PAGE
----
Home > Publications . Search All . Browse All . Country . Browse PSC Pubs . PSC Report Series

PSC In The News

RSS Feed icon

Almirall says comparing SMART designs will increase treatment quality for children with autism

Thompson says America must "unchoose" policies that have led to mass incarceration

Alter says lack of access to administrative data is "big drag on research"


Knodel honored by Thailand's Chulalongkorn University

Susan Murphy to speak at U-M kickoff for data science initiative, Oct 6, Rackham

Andrew Goodman-Bacon, former trainee, wins 2015 Nevins Prize for best dissertation in economic history

Deirdre Bloome wins ASA award for work on racial inequality and intergenerational transmission

Next Brown Bag

Monday, Oct 12 at noon, 6050 ISR
Joe Grengs: Policy & planning for transportation equity

Reynolds Farley photo

The New Census Question about Ancestry: What Did It Tell Us?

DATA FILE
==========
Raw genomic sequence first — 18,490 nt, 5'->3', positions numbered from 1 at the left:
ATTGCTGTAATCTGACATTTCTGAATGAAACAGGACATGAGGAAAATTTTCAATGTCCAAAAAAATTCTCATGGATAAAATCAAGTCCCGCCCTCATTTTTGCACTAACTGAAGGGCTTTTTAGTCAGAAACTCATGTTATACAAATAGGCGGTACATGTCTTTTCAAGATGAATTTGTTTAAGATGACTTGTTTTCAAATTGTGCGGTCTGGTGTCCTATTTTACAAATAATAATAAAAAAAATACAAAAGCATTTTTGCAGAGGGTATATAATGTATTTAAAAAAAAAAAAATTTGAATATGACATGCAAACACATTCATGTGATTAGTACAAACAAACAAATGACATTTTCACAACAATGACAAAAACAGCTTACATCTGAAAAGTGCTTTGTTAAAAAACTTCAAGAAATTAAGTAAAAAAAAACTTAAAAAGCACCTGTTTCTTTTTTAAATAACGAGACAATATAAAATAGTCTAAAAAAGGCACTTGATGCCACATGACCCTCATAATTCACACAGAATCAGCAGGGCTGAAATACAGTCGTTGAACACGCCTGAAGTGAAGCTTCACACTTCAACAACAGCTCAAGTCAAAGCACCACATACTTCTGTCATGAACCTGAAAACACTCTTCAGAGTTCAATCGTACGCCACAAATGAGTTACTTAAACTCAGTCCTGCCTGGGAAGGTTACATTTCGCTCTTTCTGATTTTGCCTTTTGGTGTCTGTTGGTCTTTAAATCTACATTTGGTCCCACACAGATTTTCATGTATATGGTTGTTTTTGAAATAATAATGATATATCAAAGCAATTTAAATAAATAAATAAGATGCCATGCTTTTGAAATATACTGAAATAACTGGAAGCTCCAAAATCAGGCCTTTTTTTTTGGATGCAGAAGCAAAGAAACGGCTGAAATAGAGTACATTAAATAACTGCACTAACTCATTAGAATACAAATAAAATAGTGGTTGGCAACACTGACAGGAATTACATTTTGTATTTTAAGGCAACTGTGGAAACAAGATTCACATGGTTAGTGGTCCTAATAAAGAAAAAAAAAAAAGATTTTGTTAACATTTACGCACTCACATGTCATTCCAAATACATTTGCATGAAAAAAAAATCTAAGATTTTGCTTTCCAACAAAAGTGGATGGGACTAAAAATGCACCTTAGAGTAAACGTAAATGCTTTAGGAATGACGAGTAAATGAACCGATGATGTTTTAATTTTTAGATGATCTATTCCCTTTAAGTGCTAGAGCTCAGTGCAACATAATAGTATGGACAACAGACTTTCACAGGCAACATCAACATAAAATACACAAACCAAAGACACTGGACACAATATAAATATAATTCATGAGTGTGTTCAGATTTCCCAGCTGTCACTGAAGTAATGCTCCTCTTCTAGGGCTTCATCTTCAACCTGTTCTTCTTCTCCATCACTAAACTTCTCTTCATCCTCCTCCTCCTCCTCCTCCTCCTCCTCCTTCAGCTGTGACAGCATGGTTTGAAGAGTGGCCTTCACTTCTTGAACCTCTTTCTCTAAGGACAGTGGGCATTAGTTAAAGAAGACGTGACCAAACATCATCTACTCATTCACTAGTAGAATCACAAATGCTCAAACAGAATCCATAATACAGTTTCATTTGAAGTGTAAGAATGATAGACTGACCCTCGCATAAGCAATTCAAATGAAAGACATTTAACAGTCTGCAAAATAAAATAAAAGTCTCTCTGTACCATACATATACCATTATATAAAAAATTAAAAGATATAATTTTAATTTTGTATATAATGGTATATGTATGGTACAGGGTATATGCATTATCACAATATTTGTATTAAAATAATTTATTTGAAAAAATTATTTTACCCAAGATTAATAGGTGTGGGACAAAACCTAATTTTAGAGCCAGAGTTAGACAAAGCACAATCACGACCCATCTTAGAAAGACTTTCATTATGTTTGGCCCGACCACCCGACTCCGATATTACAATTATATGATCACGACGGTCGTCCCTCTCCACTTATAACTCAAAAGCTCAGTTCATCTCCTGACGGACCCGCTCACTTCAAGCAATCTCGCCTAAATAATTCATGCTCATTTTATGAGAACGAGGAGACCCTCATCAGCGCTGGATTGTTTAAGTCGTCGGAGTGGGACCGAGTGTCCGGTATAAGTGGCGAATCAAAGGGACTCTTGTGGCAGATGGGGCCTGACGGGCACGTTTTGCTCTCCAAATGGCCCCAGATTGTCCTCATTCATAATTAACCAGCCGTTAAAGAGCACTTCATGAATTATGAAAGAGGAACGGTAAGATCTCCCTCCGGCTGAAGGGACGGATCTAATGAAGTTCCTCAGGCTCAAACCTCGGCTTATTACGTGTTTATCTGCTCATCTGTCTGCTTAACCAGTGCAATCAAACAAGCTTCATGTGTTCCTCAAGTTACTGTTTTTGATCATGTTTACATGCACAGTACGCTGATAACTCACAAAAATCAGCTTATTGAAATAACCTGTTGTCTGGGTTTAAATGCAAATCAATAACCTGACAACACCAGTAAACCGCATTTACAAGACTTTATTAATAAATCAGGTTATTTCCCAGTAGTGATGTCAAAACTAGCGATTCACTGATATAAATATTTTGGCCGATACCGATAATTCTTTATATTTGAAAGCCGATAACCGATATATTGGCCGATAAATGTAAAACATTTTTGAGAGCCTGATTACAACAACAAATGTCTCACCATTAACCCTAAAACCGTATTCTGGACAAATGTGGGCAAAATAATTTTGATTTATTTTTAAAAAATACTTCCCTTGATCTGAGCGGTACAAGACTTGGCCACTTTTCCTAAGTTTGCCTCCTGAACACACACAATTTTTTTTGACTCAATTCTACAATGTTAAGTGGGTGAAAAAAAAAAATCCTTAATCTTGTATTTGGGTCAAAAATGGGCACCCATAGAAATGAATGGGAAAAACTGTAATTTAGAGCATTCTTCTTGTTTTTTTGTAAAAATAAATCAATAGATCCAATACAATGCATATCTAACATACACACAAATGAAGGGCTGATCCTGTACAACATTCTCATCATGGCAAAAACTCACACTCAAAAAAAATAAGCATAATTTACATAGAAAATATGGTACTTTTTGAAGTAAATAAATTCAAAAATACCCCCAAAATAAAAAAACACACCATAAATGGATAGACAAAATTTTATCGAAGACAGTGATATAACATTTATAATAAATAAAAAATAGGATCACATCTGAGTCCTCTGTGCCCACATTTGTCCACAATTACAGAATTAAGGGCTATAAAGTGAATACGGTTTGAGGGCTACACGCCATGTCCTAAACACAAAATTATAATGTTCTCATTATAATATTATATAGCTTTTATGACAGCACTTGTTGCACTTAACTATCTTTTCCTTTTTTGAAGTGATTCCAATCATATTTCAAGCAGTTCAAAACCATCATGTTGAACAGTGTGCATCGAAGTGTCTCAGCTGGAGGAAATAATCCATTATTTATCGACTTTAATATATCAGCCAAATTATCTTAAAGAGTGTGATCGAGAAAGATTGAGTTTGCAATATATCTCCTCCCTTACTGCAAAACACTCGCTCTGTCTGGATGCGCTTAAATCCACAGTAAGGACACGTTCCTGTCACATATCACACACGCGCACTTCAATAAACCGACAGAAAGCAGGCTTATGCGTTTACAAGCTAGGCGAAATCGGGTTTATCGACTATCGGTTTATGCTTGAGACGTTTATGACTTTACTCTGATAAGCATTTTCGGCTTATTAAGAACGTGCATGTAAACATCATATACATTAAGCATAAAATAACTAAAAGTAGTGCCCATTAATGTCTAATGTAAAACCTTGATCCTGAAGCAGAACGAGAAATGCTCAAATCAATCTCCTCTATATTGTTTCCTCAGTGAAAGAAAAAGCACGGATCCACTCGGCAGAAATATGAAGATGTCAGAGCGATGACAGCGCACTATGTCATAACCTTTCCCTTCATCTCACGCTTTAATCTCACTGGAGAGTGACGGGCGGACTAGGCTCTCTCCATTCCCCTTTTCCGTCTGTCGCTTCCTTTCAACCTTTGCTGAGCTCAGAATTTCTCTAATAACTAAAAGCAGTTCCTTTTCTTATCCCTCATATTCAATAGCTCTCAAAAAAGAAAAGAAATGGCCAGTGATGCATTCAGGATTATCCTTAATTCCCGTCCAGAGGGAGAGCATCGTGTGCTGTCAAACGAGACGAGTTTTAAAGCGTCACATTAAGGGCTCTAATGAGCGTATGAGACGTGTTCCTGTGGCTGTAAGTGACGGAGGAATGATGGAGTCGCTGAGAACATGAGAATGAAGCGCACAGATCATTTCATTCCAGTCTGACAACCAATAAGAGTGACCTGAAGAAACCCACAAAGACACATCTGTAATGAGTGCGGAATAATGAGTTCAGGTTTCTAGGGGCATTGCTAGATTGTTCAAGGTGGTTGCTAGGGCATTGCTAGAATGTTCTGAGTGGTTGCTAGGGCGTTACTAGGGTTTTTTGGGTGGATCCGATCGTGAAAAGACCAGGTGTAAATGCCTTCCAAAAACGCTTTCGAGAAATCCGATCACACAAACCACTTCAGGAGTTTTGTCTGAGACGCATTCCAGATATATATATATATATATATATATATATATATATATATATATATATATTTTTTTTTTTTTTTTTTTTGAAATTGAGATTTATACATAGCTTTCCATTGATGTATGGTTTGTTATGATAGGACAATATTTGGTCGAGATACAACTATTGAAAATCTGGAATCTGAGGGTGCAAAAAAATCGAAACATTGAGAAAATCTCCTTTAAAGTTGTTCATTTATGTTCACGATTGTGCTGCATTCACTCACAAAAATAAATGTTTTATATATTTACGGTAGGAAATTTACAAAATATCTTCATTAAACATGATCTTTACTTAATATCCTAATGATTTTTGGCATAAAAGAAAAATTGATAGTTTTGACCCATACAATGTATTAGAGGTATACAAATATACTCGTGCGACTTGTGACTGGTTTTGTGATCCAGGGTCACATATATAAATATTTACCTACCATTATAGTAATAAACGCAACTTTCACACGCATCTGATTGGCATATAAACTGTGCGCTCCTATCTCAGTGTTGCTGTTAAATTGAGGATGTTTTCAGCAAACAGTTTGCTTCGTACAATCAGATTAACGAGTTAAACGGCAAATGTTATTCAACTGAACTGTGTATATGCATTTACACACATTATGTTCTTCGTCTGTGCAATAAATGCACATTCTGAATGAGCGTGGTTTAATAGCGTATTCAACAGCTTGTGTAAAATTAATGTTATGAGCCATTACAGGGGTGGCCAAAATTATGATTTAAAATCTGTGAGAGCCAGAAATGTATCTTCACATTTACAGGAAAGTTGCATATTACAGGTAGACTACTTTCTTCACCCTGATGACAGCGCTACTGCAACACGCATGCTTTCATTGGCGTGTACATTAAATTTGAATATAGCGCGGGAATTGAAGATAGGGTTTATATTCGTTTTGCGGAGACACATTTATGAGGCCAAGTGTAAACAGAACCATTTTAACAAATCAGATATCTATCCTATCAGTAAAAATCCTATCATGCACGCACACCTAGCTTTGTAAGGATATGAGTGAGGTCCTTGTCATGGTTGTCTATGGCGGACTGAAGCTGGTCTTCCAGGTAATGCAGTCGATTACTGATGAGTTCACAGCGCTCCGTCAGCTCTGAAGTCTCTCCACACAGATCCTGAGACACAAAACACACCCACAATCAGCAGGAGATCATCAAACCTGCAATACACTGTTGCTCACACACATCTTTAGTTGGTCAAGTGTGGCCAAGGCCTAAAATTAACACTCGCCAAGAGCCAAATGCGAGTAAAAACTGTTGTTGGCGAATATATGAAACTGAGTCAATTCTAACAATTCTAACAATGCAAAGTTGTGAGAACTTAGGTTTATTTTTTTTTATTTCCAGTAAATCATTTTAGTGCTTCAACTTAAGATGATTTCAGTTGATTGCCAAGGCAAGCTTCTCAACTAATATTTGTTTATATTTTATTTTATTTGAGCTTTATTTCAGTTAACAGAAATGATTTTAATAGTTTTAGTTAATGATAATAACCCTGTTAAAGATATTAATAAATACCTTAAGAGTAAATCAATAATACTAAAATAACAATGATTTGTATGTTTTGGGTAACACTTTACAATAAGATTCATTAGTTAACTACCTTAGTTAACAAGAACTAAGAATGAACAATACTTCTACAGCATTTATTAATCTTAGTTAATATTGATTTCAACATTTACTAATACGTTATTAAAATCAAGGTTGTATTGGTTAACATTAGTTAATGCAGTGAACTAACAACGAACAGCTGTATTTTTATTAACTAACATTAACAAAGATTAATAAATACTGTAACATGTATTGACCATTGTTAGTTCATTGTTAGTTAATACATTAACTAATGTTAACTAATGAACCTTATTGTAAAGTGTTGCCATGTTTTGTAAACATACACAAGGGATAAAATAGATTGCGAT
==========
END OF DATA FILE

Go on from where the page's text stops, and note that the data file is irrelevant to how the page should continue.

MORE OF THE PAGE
Publication Abstract

Farley, Reynolds. 1991. "The New Census Question about Ancestry: What Did It Tell Us?" Demography, 28(3): 411-29.

In addition to specific inquires about race and Spanish origin, the censuses of 1980 and 1990 included an open-ended question about ancestry, which replaced the question about parents' place of birth that had been used since 1870. This paper examines findings from the new ancestry question from the perspective of measuring ethnicity. The question adds little information about Hispanics, racial minorities, or recent immigrants, who can be identified readily on the basis of other census inquiries. The ancestry question allows us to characterize the descendants of European immigrants, but because of ethnic intermarriage, the numerous generations that separate present respondents from their forebears, and the apparent unimportance of ancestry to many whites of European origin, responses appear quite inconsistent. In regard to these groups, we may now be in an era of optional ethnicity, in which no simple census question will distinguish those who identify strongly with a specific European group from those who report symbolic or imagined ethnicity.

Browse | Search : All Pubs | Next